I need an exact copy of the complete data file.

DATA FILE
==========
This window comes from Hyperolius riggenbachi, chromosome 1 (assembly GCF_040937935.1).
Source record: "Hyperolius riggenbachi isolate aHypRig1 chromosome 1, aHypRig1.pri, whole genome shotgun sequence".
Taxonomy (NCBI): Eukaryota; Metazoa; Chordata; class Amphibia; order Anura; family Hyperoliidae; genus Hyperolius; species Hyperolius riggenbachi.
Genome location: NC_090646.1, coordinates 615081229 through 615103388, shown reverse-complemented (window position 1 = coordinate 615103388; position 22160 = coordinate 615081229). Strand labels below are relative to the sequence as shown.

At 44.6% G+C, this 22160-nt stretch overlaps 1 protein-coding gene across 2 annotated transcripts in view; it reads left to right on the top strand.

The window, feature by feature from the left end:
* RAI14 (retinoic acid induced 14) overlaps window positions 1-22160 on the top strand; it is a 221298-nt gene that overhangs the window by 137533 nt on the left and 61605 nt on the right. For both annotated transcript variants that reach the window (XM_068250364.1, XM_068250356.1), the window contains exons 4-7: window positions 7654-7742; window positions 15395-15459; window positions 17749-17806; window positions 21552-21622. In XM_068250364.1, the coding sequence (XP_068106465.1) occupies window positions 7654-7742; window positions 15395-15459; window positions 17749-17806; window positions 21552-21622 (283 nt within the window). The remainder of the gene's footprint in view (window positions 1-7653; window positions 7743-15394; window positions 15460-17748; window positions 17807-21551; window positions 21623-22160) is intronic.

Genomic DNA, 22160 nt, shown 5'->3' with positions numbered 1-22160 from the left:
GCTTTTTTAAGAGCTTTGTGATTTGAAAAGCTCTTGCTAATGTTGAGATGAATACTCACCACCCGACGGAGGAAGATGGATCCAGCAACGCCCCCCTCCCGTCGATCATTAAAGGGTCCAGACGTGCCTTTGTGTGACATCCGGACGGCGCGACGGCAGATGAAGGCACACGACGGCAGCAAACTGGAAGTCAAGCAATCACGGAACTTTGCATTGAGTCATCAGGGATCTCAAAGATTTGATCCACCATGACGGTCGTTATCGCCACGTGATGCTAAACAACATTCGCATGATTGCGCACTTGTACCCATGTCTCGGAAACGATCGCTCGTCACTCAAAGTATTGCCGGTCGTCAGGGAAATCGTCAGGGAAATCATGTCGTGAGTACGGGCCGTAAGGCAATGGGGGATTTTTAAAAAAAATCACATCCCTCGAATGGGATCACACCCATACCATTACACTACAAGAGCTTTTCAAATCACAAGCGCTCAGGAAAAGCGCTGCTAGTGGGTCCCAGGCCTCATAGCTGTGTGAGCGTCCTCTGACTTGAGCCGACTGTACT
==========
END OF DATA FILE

This window comes from Hyperolius riggenbachi, chromosome 1 (assembly GCF_040937935.1).
Source record: "Hyperolius riggenbachi isolate aHypRig1 chromosome 1, aHypRig1.pri, whole genome shotgun sequence".
Taxonomy (NCBI): Eukaryota; Metazoa; Chordata; class Amphibia; order Anura; family Hyperoliidae; genus Hyperolius; species Hyperolius riggenbachi.
Genome location: NC_090646.1, coordinates 615081229 through 615103388, shown reverse-complemented (window position 1 = coordinate 615103388; position 22160 = coordinate 615081229). Strand labels below are relative to the sequence as shown.

At 44.6% G+C, this 22160-nt stretch overlaps 1 protein-coding gene across 2 annotated transcripts in view; it reads left to right on the top strand.

The window, feature by feature from the left end:
* RAI14 (retinoic acid induced 14) overlaps window positions 1-22160 on the top strand; it is a 221298-nt gene that overhangs the window by 137533 nt on the left and 61605 nt on the right. For both annotated transcript variants that reach the window (XM_068250364.1, XM_068250356.1), the window contains exons 4-7: window positions 7654-7742; window positions 15395-15459; window positions 17749-17806; window positions 21552-21622. In XM_068250364.1, the coding sequence (XP_068106465.1) occupies window positions 7654-7742; window positions 15395-15459; window positions 17749-17806; window positions 21552-21622 (283 nt within the window). The remainder of the gene's footprint in view (window positions 1-7653; window positions 7743-15394; window positions 15460-17748; window positions 17807-21551; window positions 21623-22160) is intronic.

Genomic DNA, 22160 nt, shown 5'->3' with positions numbered 1-22160 from the left:
GCTTTTTTAAGAGCTTTGTGATTTGAAAAGCTCTTGCTAATGTTGAGATGAATACTCACCACCCGACGGAGGAAGATGGATCCAGCAACGCCCCCCTCCCGTCGATCATTAAAGGGTCCAGACGTGCCTTTGTGTGACATCCGGACGGCGCGACGGCAGATGAAGGCACACGACGGCAGCAAACTGGAAGTCAAGCAATCACGGAACTTTGCATTGAGTCATCAGGGATCTCAAAGATTTGATCCACCATGACGGTCGTTATCGCCACGTGATGCTAAACAACATTCGCATGATTGCGCACTTGTACCCATGTCTCGGAAACGATCGCTCGTCACTCAAAGTATTGCCGGTCGTCAGGGAAATCGTCAGGGAAATCATGTCGTGAGTACGGGCCGTAAGGCAATGGGGGATTTTTAAAAAAAATCACATCCCTCGAATGGGATCACACCCATACCATTACACTACAAGAGCTTTTCAAATCACAAGCGCTCAGGAAAAGCGCTGCTAGTGGGTCCCAGGCCTCATAGCTGTGTGAGCGTCCTCTGACTTGAGCCGACTGTACT